File No. 812.63/45.
Consul Letcher to the Secretary of State.
Chihuahua, March 27, 1915.
Sir: I have the honor to forward herewith for the Department’s information copies of a decree reforming the mining laws of Mexico which has just been issued by the Villa Government from the office of the Department of Fomento. A translation is also enclosed.
This decree constitutes the most radical measure touching the mining interests that has been advanced by any faction engaged in the present revolution, and a close study of its provisions will reveal its character to be no less than a measure designed to bring about the practical confiscation of mining properties throughout Villa territory, since it is practically impossible for owners of claims and developed mines to comply with the requirements laid down. The action indicated realizes one particular of a prediction the undersigned has privately been making for more than a year past, and puts into a practical shape what he has believed to be and has pointed out as being the ultimate aspiration of the present movement in this country.
A further report upon the general effects of this decree will be made so soon as it is possible to give appropriate study to the question. In advance of this prospective report, I venture to call attention to the following paragraph from the Introduction to the Mining Laws of Mexico (Lic. Rodolfo Reyes: 1910: American Book Co.) page 4, which epitomizes the relation between grantor (the Mexican Federal Government) and grantee, which has formed the basis of all past transactions in ore-bearing properties (oil and coal excepted), the provisions of which are entirely abrogated now by this new decree. The paragraph indicated is as follows:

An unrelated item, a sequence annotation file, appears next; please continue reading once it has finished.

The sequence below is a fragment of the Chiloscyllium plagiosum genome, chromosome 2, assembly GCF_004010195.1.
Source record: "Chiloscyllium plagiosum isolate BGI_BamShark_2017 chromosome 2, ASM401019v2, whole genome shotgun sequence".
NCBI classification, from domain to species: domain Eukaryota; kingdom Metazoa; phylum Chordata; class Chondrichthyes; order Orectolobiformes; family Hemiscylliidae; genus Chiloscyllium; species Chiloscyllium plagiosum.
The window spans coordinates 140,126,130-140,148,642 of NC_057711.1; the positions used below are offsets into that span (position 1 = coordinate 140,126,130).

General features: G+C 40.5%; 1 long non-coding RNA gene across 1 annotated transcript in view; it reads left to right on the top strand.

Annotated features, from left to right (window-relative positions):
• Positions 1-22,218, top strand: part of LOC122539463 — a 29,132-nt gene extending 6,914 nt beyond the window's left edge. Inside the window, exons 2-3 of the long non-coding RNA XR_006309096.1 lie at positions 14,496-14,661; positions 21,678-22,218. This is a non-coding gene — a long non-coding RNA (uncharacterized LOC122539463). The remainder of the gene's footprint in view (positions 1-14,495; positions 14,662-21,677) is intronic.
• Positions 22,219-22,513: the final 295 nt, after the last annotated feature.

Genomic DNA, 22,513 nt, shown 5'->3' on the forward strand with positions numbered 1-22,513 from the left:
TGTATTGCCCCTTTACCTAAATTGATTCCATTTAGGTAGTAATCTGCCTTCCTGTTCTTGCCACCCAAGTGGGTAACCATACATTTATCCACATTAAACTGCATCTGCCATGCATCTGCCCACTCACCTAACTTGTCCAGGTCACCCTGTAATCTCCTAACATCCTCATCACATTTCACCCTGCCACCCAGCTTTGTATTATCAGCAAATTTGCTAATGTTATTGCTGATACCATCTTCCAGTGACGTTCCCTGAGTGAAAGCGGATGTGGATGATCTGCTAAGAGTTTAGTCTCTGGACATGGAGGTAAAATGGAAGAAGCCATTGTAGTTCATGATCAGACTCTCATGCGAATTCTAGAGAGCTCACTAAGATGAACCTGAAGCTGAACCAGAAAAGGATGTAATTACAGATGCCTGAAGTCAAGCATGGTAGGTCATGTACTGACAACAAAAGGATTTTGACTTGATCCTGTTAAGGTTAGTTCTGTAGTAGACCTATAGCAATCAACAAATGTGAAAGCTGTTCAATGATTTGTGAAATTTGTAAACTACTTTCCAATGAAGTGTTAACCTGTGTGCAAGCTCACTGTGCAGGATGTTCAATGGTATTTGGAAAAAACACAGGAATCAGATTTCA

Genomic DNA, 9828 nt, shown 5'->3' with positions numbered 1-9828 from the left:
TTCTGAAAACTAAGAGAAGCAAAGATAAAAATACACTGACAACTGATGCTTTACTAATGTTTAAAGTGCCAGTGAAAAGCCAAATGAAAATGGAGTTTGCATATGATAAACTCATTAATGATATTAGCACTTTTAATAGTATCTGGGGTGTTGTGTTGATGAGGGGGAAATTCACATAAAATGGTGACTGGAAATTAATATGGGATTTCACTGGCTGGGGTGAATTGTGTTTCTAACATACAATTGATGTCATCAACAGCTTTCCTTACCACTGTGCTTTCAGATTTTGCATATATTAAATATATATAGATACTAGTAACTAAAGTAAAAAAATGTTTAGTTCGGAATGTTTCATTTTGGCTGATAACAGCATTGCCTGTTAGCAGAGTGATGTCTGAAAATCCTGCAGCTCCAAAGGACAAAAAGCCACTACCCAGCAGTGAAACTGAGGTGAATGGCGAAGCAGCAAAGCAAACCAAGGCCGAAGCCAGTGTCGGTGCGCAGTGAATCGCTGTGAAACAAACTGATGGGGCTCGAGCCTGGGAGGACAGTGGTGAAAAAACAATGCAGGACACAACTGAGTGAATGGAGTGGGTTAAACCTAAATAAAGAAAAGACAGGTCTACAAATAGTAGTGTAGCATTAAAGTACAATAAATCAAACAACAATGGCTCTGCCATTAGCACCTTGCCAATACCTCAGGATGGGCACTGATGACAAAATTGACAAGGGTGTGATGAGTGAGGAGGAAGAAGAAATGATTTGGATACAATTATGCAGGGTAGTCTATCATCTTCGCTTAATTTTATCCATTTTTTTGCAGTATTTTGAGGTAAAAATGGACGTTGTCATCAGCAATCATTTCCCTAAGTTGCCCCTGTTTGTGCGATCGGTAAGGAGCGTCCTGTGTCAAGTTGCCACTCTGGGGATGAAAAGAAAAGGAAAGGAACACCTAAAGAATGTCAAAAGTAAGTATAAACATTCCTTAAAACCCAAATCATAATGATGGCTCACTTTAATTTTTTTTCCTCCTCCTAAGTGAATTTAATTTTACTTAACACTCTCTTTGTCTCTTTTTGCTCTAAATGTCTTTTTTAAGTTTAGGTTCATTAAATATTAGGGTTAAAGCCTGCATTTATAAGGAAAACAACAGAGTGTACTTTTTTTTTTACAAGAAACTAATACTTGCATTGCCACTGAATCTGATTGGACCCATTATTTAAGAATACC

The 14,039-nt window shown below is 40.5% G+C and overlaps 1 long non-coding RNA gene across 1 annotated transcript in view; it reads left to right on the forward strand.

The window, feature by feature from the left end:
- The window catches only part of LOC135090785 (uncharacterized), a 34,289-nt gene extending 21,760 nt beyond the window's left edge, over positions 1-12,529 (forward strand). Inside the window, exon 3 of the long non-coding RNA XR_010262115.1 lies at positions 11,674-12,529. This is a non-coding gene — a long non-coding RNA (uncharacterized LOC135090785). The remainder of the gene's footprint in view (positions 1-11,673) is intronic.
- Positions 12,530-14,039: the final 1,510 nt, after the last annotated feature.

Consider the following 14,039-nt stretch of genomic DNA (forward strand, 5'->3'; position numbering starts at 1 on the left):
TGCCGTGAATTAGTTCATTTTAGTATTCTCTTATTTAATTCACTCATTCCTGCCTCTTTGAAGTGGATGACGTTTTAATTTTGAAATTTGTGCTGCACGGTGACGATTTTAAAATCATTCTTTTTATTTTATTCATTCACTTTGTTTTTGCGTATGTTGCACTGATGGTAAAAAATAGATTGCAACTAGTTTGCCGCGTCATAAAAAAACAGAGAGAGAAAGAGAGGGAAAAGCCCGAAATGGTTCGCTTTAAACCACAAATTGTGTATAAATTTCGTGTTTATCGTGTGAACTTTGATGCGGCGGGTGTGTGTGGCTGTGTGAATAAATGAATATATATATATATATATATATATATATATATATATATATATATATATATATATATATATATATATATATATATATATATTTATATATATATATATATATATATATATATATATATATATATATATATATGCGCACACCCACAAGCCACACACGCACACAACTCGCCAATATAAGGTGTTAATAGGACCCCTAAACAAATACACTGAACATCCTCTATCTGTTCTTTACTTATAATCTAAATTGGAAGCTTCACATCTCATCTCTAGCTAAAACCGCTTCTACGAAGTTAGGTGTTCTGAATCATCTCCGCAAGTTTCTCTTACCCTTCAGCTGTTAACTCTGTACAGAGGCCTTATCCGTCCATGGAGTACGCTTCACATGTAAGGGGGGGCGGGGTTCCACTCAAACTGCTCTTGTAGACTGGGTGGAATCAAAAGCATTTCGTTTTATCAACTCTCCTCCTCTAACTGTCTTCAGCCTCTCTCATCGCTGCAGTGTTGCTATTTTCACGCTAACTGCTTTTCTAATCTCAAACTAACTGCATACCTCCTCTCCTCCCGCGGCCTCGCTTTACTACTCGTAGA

Once the mineral patent or title is issued, the grantee acquires what is known to the common law as a base, qualified, or determinable fee in the deposits. In plain language, he is the absolute owner of the mining grant so long as the mining tax is paid punctually. The nation, on the other hand, is the direct owner of all mineral deposits until actually granted; and upon grant, retains therein a contingent reversionary interest, conditioned upon a failure at any time to pay the mining tax.
It may be noted that the great majority of mineral claims held by foreigners—and principally by Americans, who are the leading developers of mining properties in Mexico because of their superior methods both in the technical operation of the mines as well as in systematic business management of them—have been bought from Mexicans at good figures; and, in addition, that large sums have been expended in the payment of what are known as “pertenencia taxes,” the pertenencia, a hectare in extent, being the unit of mine grants. There are many Americans who have bankrupted themselves in the mere payment of taxes on their mining claims, and the application of [apparent omission] their claims at this time will work better [bitter] hardships upon them.
I have [etc.]
- See, under Political Affairs, the third inclosure with Mr. Llorente’s communication of March 8, 1915.↩
The law of December 11, 1909, which defined the condition under which mining property could be forfeited, namely, non-payment of the mining tax in accordance with the provisions of the law.
Article 51. Mining property shall be forfeited by non-payment of taxes in accordance with the law pertaining to such payment; by voluntary suspension of working the mines, by abandonment of such works; and by inadequate exploitation.↩